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Guidance aims to create healthier academic culture

Guidance aims to create healthier academic culture

Counseling the Counselors

June 3, 2019

     

     The relationship between student and counselor is absolute in the modern world but was not always as universal as it is today. Due to America’s increasing understanding of and emphasis on mental health, it is not uncommon to find more counselors in schools now than there were years ago, something that current sophomore-class counselor Sally Gerber can attest to. Her childhood experience with the profession was radically different than that of current Carroll students.

     “I honestly did not really have a relationship [with my counselor]… back then, it was so different than the way it is now,” says Gerber.

     Of course, not all schools have as many guidance counselors as Carroll. According to a report published by Chalkbeat.org, the average counselor in Indiana is responsible for over six-hundred students, whereas the counselors at Carroll are responsible for about half that amount. Additionally, Carroll has several other individuals on hand to help students with their personal or academic problems, such as a therapist and student resource officer.

     Therefore, Carroll’s counselors not only have more time to spend with students, but also see them more often than the most counselors.

     Referring to her time in high school, Gerber states, “Nobody ever saw a counselor unless you had a problem maybe, or you weren’t graduating.”

     In a school where counselors help students to develop long-term plans and provide frequent academic advice, the concept of having a counselor who you rarely see may seem foreign.

     However, that is how it was for not only Gerber but also current senior-class counselor Tracy Cross, who states that he had three different guidance counselors when he was in school, and did not see them very often. However, Cross did have a unique relationship with his third counselor.

     “First of all, he was my ninth grade basketball coach; my senior year he was half my guidance counselor, half my advanced biology teacher” Cross says.

     Since these guidance counselors were not entirely inspired to enter the profession because of their own guidance counselors, they had alternate reasons for doing so.

     “I always liked school, whether it was elementary, middle, high school, college… I’ve always liked kids, I think I wanted to be helpful,” says Cross.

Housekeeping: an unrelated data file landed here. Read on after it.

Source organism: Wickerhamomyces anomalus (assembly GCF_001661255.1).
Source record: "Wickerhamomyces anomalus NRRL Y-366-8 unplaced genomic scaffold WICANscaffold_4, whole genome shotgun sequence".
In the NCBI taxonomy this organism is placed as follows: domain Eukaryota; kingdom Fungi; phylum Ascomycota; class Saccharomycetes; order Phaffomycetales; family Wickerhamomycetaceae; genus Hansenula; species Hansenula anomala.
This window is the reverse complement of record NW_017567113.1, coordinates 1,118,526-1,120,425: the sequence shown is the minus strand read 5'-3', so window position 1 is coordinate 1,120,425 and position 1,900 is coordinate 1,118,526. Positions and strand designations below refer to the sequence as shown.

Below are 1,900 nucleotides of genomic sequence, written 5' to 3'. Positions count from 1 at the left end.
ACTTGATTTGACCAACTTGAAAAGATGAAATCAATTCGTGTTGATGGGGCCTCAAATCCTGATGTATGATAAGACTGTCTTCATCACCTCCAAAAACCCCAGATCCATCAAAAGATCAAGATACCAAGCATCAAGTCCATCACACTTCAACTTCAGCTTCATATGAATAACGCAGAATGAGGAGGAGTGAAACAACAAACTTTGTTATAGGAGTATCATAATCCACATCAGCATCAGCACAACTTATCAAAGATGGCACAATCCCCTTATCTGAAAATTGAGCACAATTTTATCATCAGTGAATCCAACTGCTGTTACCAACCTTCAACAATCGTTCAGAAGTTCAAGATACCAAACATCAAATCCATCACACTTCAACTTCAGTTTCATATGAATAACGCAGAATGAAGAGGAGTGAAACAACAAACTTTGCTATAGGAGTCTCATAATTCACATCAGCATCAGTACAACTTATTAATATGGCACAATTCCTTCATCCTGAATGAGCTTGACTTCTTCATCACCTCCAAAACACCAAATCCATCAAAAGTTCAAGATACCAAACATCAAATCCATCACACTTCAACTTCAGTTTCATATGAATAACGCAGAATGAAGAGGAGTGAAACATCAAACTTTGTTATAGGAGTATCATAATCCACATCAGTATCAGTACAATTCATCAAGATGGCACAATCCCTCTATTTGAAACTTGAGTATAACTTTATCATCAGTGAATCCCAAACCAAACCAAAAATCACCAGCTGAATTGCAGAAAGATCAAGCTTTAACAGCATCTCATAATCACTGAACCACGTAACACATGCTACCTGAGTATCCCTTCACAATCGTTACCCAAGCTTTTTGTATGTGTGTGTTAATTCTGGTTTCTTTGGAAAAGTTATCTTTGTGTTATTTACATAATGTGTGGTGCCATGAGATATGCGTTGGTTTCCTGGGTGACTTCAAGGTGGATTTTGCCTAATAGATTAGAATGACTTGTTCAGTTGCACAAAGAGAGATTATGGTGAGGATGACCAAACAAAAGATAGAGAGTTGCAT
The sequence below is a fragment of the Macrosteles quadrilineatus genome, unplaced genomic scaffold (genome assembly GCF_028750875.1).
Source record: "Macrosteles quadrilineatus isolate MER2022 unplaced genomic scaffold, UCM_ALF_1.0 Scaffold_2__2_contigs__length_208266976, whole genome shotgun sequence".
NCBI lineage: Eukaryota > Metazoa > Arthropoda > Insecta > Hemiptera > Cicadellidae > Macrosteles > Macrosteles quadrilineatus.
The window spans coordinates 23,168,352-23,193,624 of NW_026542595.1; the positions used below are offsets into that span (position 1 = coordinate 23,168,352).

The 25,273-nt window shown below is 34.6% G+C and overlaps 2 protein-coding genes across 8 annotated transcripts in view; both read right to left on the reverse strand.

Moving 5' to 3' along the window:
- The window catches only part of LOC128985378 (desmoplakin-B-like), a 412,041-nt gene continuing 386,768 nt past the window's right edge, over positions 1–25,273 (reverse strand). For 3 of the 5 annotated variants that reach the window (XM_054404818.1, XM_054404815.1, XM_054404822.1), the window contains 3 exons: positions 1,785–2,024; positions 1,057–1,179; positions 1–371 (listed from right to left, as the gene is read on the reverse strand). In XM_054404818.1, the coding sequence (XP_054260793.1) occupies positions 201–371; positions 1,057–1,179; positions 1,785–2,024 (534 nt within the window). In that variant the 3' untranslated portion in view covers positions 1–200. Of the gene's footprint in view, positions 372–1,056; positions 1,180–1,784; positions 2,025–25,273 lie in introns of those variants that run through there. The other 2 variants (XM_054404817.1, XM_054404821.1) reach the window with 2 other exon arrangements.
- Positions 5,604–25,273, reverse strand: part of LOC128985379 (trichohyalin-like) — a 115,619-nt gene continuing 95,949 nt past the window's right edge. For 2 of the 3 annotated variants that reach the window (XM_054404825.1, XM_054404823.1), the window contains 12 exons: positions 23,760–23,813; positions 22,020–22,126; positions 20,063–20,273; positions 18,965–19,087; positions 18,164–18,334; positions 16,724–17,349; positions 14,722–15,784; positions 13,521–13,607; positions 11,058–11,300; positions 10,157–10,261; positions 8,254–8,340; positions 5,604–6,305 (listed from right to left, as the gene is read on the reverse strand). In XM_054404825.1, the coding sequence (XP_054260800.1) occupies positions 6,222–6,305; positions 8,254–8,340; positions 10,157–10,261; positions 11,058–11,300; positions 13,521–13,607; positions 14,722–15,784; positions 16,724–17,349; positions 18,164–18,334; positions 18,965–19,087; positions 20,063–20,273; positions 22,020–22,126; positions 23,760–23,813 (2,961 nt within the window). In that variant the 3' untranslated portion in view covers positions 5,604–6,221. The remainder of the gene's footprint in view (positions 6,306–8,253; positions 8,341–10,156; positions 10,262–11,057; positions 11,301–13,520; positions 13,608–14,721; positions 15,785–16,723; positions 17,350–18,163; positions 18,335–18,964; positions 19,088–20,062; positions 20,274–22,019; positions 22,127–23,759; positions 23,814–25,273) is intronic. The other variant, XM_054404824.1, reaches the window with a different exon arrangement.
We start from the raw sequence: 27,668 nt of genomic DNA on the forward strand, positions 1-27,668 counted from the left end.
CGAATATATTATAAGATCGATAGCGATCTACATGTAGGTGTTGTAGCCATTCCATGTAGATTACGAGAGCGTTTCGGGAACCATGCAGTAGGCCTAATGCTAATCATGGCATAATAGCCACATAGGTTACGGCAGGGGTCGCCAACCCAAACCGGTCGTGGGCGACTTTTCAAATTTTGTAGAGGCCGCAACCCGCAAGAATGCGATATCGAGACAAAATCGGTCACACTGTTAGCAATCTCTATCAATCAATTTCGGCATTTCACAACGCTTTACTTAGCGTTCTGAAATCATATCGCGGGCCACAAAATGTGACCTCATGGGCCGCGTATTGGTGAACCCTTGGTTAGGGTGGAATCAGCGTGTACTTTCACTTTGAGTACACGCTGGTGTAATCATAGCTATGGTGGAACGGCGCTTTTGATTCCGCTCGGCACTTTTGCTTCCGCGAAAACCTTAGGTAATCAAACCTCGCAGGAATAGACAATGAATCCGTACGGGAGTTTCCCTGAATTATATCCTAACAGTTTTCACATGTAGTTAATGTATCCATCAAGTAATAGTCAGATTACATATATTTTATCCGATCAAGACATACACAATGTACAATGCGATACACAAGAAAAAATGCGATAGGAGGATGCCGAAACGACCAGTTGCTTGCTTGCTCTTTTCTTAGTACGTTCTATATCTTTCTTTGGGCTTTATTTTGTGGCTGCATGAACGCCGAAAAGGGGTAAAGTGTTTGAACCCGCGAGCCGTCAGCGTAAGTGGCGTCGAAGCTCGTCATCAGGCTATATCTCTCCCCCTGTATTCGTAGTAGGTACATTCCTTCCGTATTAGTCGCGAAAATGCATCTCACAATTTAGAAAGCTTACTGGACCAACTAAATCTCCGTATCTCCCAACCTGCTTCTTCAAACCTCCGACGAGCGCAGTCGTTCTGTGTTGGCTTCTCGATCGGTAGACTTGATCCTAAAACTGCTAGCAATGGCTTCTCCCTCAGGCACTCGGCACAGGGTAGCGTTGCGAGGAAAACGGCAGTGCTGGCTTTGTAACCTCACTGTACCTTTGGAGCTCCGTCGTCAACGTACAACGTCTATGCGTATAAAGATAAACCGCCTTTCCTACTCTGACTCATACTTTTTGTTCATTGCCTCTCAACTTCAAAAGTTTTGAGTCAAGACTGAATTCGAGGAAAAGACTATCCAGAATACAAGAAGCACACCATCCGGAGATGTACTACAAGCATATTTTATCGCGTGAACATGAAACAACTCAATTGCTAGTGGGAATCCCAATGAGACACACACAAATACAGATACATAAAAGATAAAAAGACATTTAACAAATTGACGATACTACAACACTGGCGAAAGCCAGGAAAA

Gerber had a similar experience, desiring to enter the profession due to familial influences.

     “I started out because I wanted to be a counselor, some kind of counselor. And I have a lot of people in my family in the education field,” says Gerber.

     Thus, despite the fact that Gerber and Cross did not necessarily see their counselors frequently, they came to the realization that the profession was the right fit for them.

     However, the experiences of these two differs radically from that of current sophomore class counselor Megan Fizer, whose own guidance counselor did in fact serve as an inspiration and encouraged Fizer to take on the role of counselor.

     Fizer attended Snider High School, where counselors are assigned students according to the students’ last names, as opposed to grade level (as students are assigned at Carroll).

     “I was very close with [my counselor]… I saw her pretty frequently, every two to three weeks… I even kept in touch with her after I graduated… we still are close and in touch even to this day,” says Fizer.

     Fizer states that when she was in school, she was “definitely” impacted by her counselor and had desired to make a similar impact as an adult.

     Regardless of the extent of the relationships that Carroll’s counselors had with their own, all entered into the profession with a common goal in mind – to help students and to make a lasting impact. And given the large amount of counselors at Carroll and the school’s emphasis on mental health, the counselors truly can make an impact on Carroll’s students.

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